Part 1

This quote has been rattling around in my head for a few weeks. In the article I read, it was attributed to a production line manager in a Chinese manufacturing plant, working out how she would return her plant to full operation, post COVID. She was contemplating robotics, split shifts, worker segregation, and a myriad of other ideas. Now a manufacturing plant is different to a legal firm innovating during COVID but the point however was how the COVID lockdown was forcing innovation at breakneck speed.

We’ve seen it everywhere. Think about the Nightingale Hospitals. Seeing the London Exhibition Centre converted into a hospital in a matter of days, was quite inspiring (and a little scary – happily it was never used to full capacity … yet!).

All over the country the government, the NHS and business have innovated at breakneck speed, to meet the challenges of COVID and the post lockdown world.

Which of course begs the question “Why the !@$%^&* didn’t we do this before?”.

Why has it taken a global pandemic to drive such dynamic innovation and change, when we know (be honest!) it should form part of our “normal” business planning?

The question is largely rhetorical, but the obvious answer is that most people hate change. We like the familiar, and the comfortable. We’re hard wired to prefer an “easy life” where we control most of the variables. We hate uncertainty – it triggers fear, and a “flight or fight” reaction.  And dare I say it – lawyers even more so. How many partners meetings have you sat in when your partners come up with 100 reasons why the firm shouldn’t do something? It’s what we’re trained to do – to see the problems and the risks and manage them.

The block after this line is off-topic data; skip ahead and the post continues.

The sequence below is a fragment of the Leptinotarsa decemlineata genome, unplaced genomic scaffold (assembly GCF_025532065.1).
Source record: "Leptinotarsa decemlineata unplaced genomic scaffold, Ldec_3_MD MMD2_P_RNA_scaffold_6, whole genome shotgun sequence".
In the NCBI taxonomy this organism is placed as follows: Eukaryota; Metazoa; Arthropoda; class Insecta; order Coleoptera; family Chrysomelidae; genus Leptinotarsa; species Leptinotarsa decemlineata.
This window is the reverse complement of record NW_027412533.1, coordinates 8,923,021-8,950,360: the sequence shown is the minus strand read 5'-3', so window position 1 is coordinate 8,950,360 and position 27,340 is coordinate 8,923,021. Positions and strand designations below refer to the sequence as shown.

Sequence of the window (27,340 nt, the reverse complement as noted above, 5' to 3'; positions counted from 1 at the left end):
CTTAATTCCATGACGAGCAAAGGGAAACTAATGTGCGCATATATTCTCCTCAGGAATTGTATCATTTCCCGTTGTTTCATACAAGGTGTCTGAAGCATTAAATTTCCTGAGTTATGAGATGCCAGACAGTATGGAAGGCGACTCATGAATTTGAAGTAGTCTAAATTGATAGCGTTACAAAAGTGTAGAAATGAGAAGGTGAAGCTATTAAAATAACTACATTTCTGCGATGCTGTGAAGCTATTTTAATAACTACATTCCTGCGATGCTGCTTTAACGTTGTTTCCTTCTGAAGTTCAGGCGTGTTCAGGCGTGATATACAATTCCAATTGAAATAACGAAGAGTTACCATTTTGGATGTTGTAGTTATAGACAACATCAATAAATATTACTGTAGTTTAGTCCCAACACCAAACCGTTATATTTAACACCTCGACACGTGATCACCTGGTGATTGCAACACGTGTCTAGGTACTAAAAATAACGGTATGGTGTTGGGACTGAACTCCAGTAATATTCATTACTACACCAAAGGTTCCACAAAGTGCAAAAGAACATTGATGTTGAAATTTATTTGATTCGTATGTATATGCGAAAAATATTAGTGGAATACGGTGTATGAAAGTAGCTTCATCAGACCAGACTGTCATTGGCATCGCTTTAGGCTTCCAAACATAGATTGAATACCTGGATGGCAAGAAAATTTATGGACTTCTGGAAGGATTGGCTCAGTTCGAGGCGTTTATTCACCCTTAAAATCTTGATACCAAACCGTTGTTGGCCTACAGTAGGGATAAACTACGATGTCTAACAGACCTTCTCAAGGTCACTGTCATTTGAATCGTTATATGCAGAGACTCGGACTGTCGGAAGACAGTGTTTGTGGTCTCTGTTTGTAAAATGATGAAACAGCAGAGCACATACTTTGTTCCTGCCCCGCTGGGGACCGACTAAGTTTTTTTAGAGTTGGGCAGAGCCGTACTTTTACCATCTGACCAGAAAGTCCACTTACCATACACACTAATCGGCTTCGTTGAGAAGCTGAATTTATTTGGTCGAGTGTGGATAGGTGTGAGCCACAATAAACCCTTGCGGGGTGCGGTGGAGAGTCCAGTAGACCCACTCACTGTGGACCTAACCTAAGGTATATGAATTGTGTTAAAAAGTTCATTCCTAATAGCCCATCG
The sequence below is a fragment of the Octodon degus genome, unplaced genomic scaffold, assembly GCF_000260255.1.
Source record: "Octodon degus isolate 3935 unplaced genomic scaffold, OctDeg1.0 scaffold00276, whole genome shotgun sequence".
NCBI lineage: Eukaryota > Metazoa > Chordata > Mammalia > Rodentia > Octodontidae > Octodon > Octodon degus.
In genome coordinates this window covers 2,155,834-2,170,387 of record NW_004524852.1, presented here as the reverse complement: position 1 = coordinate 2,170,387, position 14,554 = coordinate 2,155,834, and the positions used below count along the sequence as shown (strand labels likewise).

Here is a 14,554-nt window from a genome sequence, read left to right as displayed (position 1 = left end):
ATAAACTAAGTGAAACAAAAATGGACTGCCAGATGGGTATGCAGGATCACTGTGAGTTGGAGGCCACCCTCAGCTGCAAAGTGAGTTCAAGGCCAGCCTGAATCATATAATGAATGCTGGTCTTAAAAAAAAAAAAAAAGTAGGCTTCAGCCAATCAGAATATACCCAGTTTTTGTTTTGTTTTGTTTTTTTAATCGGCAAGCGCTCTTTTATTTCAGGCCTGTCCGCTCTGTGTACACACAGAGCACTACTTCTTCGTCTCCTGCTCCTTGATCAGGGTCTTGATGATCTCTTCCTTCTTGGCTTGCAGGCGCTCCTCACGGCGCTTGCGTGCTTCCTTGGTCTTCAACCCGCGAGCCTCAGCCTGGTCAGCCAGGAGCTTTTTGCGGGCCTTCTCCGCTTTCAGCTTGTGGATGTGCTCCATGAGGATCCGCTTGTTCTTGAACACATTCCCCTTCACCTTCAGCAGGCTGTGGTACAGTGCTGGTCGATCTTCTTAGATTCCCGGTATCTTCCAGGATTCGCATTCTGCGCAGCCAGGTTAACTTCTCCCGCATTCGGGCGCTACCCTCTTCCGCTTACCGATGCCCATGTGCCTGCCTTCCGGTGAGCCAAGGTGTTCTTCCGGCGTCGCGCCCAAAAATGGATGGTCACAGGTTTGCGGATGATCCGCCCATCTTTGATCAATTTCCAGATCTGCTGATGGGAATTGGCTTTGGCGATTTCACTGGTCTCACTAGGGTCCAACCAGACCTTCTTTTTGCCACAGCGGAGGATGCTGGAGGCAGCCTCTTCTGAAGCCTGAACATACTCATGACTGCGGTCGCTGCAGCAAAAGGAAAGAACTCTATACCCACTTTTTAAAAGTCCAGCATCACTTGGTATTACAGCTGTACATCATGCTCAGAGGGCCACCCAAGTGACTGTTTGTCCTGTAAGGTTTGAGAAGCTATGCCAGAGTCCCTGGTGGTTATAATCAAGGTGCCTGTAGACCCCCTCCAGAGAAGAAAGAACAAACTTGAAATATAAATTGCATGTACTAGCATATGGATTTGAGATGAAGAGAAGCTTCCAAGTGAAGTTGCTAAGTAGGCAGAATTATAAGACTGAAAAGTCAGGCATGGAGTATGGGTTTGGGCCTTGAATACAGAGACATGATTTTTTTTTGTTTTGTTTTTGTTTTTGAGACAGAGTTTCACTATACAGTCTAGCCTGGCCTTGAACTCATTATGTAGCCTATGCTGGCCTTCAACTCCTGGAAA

What about us?

At our last board meeting, we were challenged to be bolder, to be braver, to do now what we’ve been talking about for the last few months (years!). To seize the opportunity to make the changes we should have made, but never quite got around to.

I must admit, it made me a little uneasy!

But innovation is critical for survival and becoming more so. In 1964 the average tenure in the Fortune 500 in the US, was 33 years. In 2016 it was 24, and in 2027 one study predicts it will be 12. ( The rate of “creative destruction” is accelerating!

Change, innovate …… or fail.

Are your palms sweating yet!

Mine are!

David Calder, Managing Director at The Cashroom Ltd

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